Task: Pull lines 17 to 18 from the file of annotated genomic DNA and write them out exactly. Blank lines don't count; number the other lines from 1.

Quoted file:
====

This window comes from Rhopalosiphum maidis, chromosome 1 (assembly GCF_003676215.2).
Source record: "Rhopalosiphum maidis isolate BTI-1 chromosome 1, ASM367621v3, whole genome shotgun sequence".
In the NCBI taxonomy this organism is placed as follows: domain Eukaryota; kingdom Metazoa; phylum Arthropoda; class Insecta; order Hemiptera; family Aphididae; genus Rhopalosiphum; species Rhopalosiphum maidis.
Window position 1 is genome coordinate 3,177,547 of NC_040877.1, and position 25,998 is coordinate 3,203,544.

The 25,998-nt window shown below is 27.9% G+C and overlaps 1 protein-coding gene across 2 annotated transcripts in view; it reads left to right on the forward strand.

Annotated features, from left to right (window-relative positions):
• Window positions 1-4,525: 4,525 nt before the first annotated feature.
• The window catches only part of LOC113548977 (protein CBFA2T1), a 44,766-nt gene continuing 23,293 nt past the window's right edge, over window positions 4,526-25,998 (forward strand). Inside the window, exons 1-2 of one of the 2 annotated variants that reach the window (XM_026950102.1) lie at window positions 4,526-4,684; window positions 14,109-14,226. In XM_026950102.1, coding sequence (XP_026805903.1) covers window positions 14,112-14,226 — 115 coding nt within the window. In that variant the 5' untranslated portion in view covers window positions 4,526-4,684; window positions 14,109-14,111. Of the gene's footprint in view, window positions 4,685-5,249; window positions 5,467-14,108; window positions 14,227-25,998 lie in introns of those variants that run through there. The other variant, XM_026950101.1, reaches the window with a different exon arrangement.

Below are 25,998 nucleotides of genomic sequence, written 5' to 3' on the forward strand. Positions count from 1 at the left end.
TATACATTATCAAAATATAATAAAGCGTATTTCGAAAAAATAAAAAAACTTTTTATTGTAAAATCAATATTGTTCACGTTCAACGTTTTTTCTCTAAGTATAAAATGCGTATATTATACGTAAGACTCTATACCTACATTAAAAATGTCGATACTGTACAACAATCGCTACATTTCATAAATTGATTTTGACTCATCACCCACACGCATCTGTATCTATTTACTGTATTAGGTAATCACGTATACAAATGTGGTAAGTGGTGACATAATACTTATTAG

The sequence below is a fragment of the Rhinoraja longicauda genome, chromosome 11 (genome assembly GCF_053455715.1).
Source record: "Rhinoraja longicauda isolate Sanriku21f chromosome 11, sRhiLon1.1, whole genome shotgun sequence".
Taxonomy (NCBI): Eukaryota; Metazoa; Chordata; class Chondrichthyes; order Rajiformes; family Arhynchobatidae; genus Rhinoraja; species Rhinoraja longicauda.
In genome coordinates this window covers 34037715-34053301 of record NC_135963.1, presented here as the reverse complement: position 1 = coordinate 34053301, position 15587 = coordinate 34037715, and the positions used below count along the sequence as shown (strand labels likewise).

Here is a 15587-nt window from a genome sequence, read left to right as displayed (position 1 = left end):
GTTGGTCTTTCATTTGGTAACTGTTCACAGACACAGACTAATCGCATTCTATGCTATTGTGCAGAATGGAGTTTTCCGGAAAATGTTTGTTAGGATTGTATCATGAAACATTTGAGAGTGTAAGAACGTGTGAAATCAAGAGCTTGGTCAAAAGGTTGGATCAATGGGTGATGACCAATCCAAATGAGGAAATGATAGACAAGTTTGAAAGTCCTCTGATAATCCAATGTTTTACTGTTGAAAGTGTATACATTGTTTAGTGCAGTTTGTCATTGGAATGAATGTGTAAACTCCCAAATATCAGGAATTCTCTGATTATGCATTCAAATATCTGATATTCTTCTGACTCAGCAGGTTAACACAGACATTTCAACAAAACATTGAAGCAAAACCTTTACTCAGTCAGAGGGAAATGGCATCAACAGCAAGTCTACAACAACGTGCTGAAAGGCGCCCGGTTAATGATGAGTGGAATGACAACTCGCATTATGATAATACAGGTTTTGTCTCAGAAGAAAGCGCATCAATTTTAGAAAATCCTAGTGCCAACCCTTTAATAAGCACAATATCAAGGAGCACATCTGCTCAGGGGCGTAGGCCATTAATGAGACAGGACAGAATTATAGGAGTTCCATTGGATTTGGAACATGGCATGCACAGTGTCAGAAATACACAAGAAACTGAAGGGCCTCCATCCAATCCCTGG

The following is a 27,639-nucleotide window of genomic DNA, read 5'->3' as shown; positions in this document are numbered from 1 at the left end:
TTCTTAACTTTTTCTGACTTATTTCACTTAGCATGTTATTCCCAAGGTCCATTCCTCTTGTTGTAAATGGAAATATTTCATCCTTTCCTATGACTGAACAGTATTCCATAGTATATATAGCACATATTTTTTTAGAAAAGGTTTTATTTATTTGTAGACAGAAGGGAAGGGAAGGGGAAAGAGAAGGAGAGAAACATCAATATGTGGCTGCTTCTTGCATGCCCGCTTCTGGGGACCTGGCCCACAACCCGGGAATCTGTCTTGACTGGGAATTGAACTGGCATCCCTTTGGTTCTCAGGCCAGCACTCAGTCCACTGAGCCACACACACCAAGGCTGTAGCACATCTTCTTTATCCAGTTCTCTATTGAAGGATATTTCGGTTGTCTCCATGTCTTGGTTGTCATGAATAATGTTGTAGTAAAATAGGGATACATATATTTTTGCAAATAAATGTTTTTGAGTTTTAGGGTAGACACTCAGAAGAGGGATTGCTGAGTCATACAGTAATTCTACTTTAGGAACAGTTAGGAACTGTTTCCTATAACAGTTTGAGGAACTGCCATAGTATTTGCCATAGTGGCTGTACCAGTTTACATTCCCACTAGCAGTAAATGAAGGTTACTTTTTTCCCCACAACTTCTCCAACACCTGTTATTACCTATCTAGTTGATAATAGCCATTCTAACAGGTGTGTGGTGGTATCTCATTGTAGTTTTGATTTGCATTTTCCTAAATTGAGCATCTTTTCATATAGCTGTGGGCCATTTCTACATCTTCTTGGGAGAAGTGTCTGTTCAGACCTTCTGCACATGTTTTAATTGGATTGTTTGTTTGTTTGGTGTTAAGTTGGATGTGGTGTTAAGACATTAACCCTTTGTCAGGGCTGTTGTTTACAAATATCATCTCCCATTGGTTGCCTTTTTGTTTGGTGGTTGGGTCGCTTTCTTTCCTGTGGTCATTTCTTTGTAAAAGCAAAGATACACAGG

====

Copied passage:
The following is a 27,639-nucleotide window of genomic DNA, read 5'->3' as shown; positions in this document are numbered from 1 at the left end:
TTCTTAACTTTTTCTGACTTATTTCACTTAGCATGTTATTCCCAAGGTCCATTCCTCTTGTTGTAAATGGAAATATTTCATCCTTTCCTATGACTGAACAGTATTCCATAGTATATATAGCACATATTTTTTTAGAAAAGGTTTTATTTATTTGTAGACAGAAGGGAAGGGAAGGGGAAAGAGAAGGAGAGAAACATCAATATGTGGCTGCTTCTTGCATGCCCGCTTCTGGGGACCTGGCCCACAACCCGGGAATCTGTCTTGACTGGGAATTGAACTGGCATCCCTTTGGTTCTCAGGCCAGCACTCAGTCCACTGAGCCACACACACCAAGGCTGTAGCACATCTTCTTTATCCAGTTCTCTATTGAAGGATATTTCGGTTGTCTCCATGTCTTGGTTGTCATGAATAATGTTGTAGTAAAATAGGGATACATATATTTTTGCAAATAAATGTTTTTGAGTTTTAGGGTAGACACTCAGAAGAGGGATTGCTGAGTCATACAGTAATTCTACTTTAGGAACAGTTAGGAACTGTTTCCTATAACAGTTTGAGGAACTGCCATAGTATTTGCCATAGTGGCTGTACCAGTTTACATTCCCACTAGCAGTAAATGAAGGTTACTTTTTTCCCCACAACTTCTCCAACACCTGTTATTACCTATCTAGTTGATAATAGCCATTCTAACAGGTGTGTGGTGGTATCTCATTGTAGTTTTGATTTGCATTTTCCTAAATTGAGCATCTTTTCATATAGCTGTGGGCCATTTCTACATCTTCTTGGGAGAAGTGTCTGTTCAGACCTTCTGCACATGTTTTAATTGGATTGTTTGTTTGTTTGGTGTTAAGTTGGATGTGGTGTTAAGACATTAACCCTTTGTCAGGGCTGTTGTTTACAAATATCATCTCCCATTGGTTGCCTTTTTGTTTGGTGGTTGGGTCGCTTTCTTTCCTGTGGTCATTTCTTTGTAAAAGCAAAGATACACAGG